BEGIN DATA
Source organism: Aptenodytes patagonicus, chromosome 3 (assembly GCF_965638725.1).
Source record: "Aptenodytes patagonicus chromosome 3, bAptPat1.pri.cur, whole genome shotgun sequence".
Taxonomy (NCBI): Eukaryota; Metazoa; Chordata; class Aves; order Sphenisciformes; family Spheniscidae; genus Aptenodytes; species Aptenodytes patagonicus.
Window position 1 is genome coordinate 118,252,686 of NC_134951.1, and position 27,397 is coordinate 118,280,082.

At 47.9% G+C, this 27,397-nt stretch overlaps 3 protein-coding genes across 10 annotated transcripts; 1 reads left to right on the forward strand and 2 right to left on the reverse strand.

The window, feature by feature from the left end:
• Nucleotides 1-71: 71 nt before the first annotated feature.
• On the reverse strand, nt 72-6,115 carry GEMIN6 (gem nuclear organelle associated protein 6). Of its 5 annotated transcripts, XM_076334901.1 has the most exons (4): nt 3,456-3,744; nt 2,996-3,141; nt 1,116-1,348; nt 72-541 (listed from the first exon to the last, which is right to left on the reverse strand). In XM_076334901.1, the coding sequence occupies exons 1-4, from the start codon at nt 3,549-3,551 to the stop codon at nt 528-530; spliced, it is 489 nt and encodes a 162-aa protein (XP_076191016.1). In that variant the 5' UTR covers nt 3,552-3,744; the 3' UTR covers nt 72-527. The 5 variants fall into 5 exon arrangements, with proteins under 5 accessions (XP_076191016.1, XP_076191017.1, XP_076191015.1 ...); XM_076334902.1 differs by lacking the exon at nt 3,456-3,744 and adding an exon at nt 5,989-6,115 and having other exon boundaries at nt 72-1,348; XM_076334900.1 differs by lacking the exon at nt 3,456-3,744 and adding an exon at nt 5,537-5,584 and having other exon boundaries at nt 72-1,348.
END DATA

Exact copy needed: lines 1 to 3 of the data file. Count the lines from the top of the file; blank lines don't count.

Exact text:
Source organism: Aptenodytes patagonicus, chromosome 3 (assembly GCF_965638725.1).
Source record: "Aptenodytes patagonicus chromosome 3, bAptPat1.pri.cur, whole genome shotgun sequence".
Taxonomy (NCBI): Eukaryota; Metazoa; Chordata; class Aves; order Sphenisciformes; family Spheniscidae; genus Aptenodytes; species Aptenodytes patagonicus.